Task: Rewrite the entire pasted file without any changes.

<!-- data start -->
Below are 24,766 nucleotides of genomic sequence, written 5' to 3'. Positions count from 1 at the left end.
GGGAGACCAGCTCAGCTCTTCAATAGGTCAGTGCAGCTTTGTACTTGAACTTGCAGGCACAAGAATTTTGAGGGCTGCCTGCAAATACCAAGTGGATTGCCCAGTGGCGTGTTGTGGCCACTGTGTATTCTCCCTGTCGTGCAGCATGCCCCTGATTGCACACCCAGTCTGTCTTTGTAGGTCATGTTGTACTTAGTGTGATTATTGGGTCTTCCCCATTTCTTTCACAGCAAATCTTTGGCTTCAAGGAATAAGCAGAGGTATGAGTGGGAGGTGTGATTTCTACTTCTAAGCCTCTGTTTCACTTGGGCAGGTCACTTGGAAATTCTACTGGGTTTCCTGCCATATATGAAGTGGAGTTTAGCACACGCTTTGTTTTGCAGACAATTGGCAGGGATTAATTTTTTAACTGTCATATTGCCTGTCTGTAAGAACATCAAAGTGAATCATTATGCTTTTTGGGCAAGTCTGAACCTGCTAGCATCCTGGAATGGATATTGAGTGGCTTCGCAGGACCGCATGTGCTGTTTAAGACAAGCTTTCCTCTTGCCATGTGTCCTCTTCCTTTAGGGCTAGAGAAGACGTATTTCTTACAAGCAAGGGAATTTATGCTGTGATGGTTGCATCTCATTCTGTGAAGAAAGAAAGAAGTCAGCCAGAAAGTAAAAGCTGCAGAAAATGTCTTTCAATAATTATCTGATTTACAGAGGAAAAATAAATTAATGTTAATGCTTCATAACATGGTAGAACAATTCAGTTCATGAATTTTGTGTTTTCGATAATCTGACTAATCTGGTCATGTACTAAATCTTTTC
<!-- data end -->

Below are 24,766 nucleotides of genomic sequence, written 5' to 3'. Positions count from 1 at the left end.
GGGAGACCAGCTCAGCTCTTCAATAGGTCAGTGCAGCTTTGTACTTGAACTTGCAGGCACAAGAATTTTGAGGGCTGCCTGCAAATACCAAGTGGATTGCCCAGTGGCGTGTTGTGGCCACTGTGTATTCTCCCTGTCGTGCAGCATGCCCCTGATTGCACACCCAGTCTGTCTTTGTAGGTCATGTTGTACTTAGTGTGATTATTGGGTCTTCCCCATTTCTTTCACAGCAAATCTTTGGCTTCAAGGAATAAGCAGAGGTATGAGTGGGAGGTGTGATTTCTACTTCTAAGCCTCTGTTTCACTTGGGCAGGTCACTTGGAAATTCTACTGGGTTTCCTGCCATATATGAAGTGGAGTTTAGCACACGCTTTGTTTTGCAGACAATTGGCAGGGATTAATTTTTTAACTGTCATATTGCCTGTCTGTAAGAACATCAAAGTGAATCATTATGCTTTTTGGGCAAGTCTGAACCTGCTAGCATCCTGGAATGGATATTGAGTGGCTTCGCAGGACCGCATGTGCTGTTTAAGACAAGCTTTCCTCTTGCCATGTGTCCTCTTCCTTTAGGGCTAGAGAAGACGTATTTCTTACAAGCAAGGGAATTTATGCTGTGATGGTTGCATCTCATTCTGTGAAGAAAGAAAGAAGTCAGCCAGAAAGTAAAAGCTGCAGAAAATGTCTTTCAATAATTATCTGATTTACAGAGGAAAAATAAATTAATGTTAATGCTTCATAACATGGTAGAACAATTCAGTTCATGAATTTTGTGTTTTCGATAATCTGACTAATCTGGTCATGTACTAAATCTTTTC